# Book binding

This case study shows a worker placing the pages of a book into a machine, aligning the outer cover over the pages and pinching to bind the book together. Before reading this, it may be useful to read the "try it out" overview if you have not already.

• The worker places the pages of a book into a machine, aligns the outer cover over the pages and pinches to bind the book together.
• The work is self paced so the worker reports that she has no difficulty keeping up, and on average each binding takes about 18 seconds to complete.
• The worker reports that she applies a "moderate" amount of force to bind the pages together.
• The work day is from 07:45am to 16:30pm with one 15 minute break at 09:45 and a 30 minute break at 12:15. There are no other formal breaks.
• There is no job rotation, however, about every two minutes the worker removes the stack of books from the end of the conveyor belt. This takes about 10 seconds each time.

A video of a worker binding book pages.

Before you begin the assessment, watch the video for a few minutes to become familiar with the task and view the task from different angles.

## Scores

Hover over individual rows for an explanation of each risk score.

## A1. Arm movements

The arms move almost continuously. There are occasional brief pauses in arm movement, so this risk factor was not given the very highest score, but instead was scored Red 5.

## A2. Repetition

There is an 18 second cycle time, and few similar motion patterns of either arm within the task cycle.

## B. Force

The worker reports that the force required is moderate when binding the pages together. This force is applied infrequently (ie for less than 15% of the cycle time), so the score is Amber 1.

## C1. Head / neck posture

The worker bends her head/neck forward for part of the time when using the binding machine

## C2. Back posture

The worker bends her back forward when placing the bundle of pages into the binding machine. This only occurs for a very small part of the cycle time (less than 15%) and so is given an intermediate score of Amber 0.5

## C3. Arm posture

The arms are raised away from the body when picking bundles of paper, aligning and binding the outer cover.

The arms are in an awkward posture for just less than half the cycle time (yet more than 30% of the cycle time), so an intermediate Amber 3 is scored.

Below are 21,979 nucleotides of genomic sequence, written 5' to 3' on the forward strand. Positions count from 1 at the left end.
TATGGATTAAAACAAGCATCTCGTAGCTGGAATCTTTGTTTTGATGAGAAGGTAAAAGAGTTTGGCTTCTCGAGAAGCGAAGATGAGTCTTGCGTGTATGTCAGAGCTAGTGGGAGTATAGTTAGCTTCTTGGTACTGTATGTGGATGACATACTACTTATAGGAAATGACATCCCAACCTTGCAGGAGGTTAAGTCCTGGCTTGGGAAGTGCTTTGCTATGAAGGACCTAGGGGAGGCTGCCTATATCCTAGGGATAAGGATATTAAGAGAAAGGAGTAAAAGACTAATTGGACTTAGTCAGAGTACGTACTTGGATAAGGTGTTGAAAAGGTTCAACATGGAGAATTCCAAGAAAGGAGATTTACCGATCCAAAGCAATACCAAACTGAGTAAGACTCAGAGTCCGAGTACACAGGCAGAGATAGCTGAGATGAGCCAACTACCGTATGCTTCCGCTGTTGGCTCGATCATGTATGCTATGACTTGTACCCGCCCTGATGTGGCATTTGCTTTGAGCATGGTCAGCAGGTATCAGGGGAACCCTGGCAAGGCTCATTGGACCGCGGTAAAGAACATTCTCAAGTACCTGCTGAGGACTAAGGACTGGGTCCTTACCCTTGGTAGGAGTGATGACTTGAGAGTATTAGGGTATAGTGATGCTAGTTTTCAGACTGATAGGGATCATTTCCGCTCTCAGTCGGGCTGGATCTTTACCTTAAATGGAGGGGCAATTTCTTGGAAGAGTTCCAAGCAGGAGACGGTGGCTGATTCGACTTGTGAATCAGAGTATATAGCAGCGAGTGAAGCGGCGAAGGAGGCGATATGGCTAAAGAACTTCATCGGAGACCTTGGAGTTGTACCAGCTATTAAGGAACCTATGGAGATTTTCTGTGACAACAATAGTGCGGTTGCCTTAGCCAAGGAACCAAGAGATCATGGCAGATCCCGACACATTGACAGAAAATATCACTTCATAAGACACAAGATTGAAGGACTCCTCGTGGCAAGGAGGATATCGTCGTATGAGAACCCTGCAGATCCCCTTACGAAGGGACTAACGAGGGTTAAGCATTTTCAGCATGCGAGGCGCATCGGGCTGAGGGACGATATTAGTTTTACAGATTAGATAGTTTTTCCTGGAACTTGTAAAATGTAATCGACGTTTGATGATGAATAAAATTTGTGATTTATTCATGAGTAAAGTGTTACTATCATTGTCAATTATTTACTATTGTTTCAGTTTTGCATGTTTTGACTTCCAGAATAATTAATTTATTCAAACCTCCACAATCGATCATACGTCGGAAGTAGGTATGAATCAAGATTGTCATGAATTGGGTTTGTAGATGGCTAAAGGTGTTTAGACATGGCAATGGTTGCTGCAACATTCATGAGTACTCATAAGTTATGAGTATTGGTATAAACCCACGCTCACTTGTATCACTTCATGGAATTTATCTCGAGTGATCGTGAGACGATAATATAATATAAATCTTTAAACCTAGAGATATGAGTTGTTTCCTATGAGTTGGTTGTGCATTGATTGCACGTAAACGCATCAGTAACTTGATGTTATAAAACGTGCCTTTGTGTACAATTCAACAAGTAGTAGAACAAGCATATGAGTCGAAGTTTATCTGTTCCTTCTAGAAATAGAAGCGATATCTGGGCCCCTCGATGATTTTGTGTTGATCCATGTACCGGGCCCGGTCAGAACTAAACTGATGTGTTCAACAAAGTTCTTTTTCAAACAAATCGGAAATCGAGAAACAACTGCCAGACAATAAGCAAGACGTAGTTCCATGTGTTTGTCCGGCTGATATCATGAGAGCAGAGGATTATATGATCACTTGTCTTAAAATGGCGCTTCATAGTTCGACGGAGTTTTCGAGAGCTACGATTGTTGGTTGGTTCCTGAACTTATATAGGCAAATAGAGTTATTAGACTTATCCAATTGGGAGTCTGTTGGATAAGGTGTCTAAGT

## C4. Wrist posture

The right wrist is bent for a part of the time when pressing the bind together and removing the book from the machine.

The left wrist is bent back when removing the book from the machine. This only occurs for a very small part of the cycle time and so is given an intermediate score of Amber 0.5

## C5. Hand / finger grip

A pinch grip is used for more than half the time to grip the bundles of paper.

## D1. Breaks

The longest duration of work without a formal break occurs between 12.45 and 4.30pm.

However, every 2 minutes, the worker moves away from the workstation to palletise the books, effectively providing a frequent short break from the task and an opportunity for recovery. For this reason, the factor is scored Green 0.

## D2. Work pace

The worker sets their own pace of work and has no difficulty keeping up with the work.

## D3. Other factors

The work is carried out in a well lit environment, and there are no other factors reported.

The task score, calculated for each arm separately, is the sum of the scores of all the risk factors.

### For example:

5 + 0 + 1 + 1 + 0.5 + 3 + 0.5 + 2 + 0 + 0 + 0 = 13

## D4. Duration multiplier

The worker performs the task for 8 hours per day, so the duration multiplier is 1.

## Exposure score

The exposure score, calculated for each arm separately, is found by multiplying the task score by the duration multiplier.

### For example:

13 x 1 = 13

The exposure score can be interpreted using the table of exposure levels.

## Possible solutions to consider

### Reduce force

Modifications to the gluing process might reduce the force required to bind the papers together.

### Improve posture

Reducing the height of the paper stacks in front of the machine and on top of the cupboard would reduce the amount of reaching above shoulder and head height and improve arm posture. Providing a workbench so the paper stacks can be reached more easily could be an effective solution.